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The Hazards of Flowers to cats and dogs

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Who doesn’t love getting a bouquet of flowers or bulbs?

Cats and Lilies

It is important to ensure they are pet-friendly and do not contain lilies if you have a cat in the house. All parts of the lily are potentially toxic, including the water they are in and the pollen that can easily fall on the floor for your cat to walk in and lick off their paws. Lily poisoning is often fatal in cats unless treated within the first 12 hours following ingestion.

Dogs and Flowers

Bulbs are beautiful and brighten up the garden after a long winter, but make sure you keep them well out of reach of your dog. Daffodils are poisonous if they eat the bulbs or flowers, or even drink water from the vase. They can cause digestive upsets such as vomiting and diarrhoea or in extreme cases cause them to be very sleepy, wobbly or have seizures. Tulips also cause irritation to a dog’s mouth and gastrointestinal tract. In mild cases they will experience drooling, vomiting and diarrhoea. Heart problems and difficulty breathing are more severe symptoms.

The below plants, flowers, fruit and vegetables are also poisonous to dogs and some are potentially fatal. Please take extra care and avoid:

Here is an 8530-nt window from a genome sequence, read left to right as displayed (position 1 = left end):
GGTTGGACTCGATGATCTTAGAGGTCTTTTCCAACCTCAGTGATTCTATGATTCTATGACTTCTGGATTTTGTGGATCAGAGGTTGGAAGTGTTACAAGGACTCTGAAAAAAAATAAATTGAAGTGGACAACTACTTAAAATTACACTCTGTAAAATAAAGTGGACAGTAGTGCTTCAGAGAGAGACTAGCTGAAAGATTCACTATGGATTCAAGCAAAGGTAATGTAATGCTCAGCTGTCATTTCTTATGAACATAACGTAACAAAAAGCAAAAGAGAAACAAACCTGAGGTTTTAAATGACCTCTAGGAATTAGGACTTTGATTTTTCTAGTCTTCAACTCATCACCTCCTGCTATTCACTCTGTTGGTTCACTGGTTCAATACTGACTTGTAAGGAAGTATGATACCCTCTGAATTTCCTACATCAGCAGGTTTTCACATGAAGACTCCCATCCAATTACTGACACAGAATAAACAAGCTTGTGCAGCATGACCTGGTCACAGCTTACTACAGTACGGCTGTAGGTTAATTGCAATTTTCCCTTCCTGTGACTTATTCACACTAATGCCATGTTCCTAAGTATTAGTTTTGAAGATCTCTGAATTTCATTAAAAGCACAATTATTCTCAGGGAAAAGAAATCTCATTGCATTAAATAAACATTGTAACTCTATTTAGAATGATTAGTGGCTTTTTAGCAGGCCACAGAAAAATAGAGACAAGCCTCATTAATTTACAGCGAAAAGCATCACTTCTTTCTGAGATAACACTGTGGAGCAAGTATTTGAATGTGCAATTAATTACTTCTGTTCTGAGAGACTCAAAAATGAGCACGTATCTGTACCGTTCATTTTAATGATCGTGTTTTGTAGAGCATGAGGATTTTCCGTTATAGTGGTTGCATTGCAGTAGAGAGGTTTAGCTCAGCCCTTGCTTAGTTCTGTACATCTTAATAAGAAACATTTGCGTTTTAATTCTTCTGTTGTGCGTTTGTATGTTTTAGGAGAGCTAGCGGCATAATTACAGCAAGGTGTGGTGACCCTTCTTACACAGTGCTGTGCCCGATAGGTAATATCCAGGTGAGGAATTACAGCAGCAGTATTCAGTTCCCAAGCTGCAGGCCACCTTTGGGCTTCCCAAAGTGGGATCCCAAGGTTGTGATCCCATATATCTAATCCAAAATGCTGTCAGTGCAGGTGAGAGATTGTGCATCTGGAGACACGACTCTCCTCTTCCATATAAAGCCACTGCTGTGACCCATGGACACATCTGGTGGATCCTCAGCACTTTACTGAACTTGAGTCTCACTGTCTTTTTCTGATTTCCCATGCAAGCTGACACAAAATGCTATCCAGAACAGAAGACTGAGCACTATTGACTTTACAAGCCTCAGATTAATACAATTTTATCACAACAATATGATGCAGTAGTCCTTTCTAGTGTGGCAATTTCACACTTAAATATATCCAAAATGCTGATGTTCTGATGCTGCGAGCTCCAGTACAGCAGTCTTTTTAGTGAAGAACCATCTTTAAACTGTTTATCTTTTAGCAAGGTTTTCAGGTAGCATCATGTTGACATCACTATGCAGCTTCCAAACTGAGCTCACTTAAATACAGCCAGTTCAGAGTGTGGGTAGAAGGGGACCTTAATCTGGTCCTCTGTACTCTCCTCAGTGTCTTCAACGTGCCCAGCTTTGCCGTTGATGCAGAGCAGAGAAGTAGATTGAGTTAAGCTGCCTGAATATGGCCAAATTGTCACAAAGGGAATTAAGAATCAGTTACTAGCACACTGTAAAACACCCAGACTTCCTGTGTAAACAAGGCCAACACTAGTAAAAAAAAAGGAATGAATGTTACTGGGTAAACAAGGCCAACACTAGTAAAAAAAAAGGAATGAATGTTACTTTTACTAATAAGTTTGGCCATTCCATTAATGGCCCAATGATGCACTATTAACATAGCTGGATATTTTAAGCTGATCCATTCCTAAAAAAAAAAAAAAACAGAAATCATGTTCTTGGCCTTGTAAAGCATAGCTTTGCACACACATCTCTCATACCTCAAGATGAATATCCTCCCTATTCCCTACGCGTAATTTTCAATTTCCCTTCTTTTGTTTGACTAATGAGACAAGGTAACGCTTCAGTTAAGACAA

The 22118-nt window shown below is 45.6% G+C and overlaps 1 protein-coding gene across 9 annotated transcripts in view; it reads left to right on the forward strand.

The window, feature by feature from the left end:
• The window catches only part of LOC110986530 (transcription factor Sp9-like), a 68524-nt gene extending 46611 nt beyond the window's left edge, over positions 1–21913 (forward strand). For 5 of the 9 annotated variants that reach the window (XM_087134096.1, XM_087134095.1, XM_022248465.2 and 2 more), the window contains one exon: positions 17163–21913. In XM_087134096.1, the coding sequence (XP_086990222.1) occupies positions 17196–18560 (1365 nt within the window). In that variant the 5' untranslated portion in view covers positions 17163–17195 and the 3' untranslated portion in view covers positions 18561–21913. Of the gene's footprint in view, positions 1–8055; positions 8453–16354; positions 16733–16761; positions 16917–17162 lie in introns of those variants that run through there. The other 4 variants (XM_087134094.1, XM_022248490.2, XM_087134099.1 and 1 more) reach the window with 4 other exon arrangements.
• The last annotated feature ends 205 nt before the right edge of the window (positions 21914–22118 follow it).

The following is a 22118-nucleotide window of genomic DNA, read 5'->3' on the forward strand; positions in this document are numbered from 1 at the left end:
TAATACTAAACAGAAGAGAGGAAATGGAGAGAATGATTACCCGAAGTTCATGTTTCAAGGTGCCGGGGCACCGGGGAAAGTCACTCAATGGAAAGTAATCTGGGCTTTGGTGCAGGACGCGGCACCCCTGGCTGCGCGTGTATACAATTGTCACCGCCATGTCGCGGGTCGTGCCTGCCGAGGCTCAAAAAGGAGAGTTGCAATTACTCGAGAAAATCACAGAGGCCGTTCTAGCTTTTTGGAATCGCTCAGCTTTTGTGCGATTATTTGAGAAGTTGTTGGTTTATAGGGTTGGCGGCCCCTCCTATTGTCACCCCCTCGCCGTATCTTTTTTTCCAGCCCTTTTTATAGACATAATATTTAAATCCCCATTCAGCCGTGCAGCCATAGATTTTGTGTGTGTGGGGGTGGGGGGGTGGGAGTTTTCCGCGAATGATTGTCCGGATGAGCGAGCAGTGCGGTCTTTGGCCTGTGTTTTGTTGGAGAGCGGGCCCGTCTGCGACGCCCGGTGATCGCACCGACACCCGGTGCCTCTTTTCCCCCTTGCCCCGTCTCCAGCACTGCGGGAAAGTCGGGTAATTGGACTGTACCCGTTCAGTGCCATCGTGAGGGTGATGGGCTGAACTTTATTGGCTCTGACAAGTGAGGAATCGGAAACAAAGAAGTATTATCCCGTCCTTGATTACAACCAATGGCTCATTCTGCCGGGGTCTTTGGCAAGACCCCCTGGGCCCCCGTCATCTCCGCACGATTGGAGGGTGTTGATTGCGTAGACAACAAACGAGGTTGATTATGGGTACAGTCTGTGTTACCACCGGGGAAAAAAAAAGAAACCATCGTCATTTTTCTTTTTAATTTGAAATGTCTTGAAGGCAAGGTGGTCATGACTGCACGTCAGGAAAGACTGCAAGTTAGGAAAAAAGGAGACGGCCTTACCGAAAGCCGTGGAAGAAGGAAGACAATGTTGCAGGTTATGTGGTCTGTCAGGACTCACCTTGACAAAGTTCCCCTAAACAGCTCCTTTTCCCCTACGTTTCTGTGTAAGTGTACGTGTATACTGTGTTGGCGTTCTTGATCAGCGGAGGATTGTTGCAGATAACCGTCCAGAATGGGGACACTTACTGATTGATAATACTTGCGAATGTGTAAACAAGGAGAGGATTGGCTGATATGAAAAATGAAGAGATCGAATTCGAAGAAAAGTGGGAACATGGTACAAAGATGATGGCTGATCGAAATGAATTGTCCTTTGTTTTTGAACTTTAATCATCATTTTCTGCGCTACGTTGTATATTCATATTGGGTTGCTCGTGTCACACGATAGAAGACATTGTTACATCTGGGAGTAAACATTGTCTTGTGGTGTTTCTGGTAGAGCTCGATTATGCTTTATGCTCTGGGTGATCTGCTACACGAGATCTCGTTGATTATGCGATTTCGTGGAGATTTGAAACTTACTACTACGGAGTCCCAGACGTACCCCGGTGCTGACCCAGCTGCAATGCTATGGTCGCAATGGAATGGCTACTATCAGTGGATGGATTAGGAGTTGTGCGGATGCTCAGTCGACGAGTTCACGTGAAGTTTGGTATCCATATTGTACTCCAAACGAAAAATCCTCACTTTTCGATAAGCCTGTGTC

• Apples (pips)
  • Elderberry
  • Rhododendron
  • Apricots (kernel)
  • Azalea
  • Rhubarb (leaves)
  • Foxglove (leaves and seeds)
  • Hyacinth (bulbs)
  • Sweet pea (stem)
  • Peach (stones and leaves)
  • Ivy (whole plant)
  • Tulips
  • Onion (causes anaemia)
  • Buttercups
  • Lupin (leaves, seeds)
  • Daffodils/narcissus (blubs)
  • Cyclamen (root)
  • Bluebells
  • Wild cherry tree (twigs and foliage)
  • Yew (berries and foliage)

If your pet has eaten a plant or bulb and you are unsure if it could be toxic, call your vet without delay. If possible tell them the type of plant your cat or dog has eaten, how much and when. If you are unsure what has been eaten you can use internet based plant identifiers such as google lens or take a sample to your vets so they are able to do this for you.

If you have further questions or any other pet health enquiries, call Pet Connect to speak to one of our expert Registered Veterinary Nurses who can help if your pet is ill or unwell.

By Melissa Pickburn

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